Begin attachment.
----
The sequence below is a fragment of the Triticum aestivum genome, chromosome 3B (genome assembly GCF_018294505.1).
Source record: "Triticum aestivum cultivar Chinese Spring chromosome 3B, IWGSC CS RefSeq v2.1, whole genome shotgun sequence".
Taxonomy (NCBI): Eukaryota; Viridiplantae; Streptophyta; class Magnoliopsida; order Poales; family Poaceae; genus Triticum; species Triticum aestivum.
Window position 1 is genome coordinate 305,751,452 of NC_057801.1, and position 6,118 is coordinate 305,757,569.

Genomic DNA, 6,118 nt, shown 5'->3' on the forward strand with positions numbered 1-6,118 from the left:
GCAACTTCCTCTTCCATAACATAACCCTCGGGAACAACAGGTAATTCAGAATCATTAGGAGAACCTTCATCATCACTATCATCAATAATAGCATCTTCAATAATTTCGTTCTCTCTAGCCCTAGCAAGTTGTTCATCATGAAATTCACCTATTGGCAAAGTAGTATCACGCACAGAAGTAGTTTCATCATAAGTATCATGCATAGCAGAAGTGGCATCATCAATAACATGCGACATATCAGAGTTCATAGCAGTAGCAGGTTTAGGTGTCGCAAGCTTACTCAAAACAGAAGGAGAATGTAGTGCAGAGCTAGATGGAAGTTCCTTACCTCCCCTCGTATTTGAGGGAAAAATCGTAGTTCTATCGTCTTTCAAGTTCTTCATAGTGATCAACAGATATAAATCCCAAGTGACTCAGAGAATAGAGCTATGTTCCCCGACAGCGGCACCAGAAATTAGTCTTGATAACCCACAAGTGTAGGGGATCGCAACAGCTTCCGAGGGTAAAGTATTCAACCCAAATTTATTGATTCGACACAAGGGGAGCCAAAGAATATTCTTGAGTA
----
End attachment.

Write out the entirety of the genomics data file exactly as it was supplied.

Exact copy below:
The sequence below is a fragment of the Triticum aestivum genome, chromosome 3B (genome assembly GCF_018294505.1).
Source record: "Triticum aestivum cultivar Chinese Spring chromosome 3B, IWGSC CS RefSeq v2.1, whole genome shotgun sequence".
Taxonomy (NCBI): Eukaryota; Viridiplantae; Streptophyta; class Magnoliopsida; order Poales; family Poaceae; genus Triticum; species Triticum aestivum.
Window position 1 is genome coordinate 305,751,452 of NC_057801.1, and position 6,118 is coordinate 305,757,569.

Genomic DNA, 6,118 nt, shown 5'->3' on the forward strand with positions numbered 1-6,118 from the left:
GCAACTTCCTCTTCCATAACATAACCCTCGGGAACAACAGGTAATTCAGAATCATTAGGAGAACCTTCATCATCACTATCATCAATAATAGCATCTTCAATAATTTCGTTCTCTCTAGCCCTAGCAAGTTGTTCATCATGAAATTCACCTATTGGCAAAGTAGTATCACGCACAGAAGTAGTTTCATCATAAGTATCATGCATAGCAGAAGTGGCATCATCAATAACATGCGACATATCAGAGTTCATAGCAGTAGCAGGTTTAGGTGTCGCAAGCTTACTCAAAACAGAAGGAGAATGTAGTGCAGAGCTAGATGGAAGTTCCTTACCTCCCCTCGTATTTGAGGGAAAAATCGTAGTTCTATCGTCTTTCAAGTTCTTCATAGTGATCAACAGATATAAATCCCAAGTGACTCAGAGAATAGAGCTATGTTCCCCGACAGCGGCACCAGAAATTAGTCTTGATAACCCACAAGTGTAGGGGATCGCAACAGCTTCCGAGGGTAAAGTATTCAACCCAAATTTATTGATTCGACACAAGGGGAGCCAAAGAATATTCTTGAGTA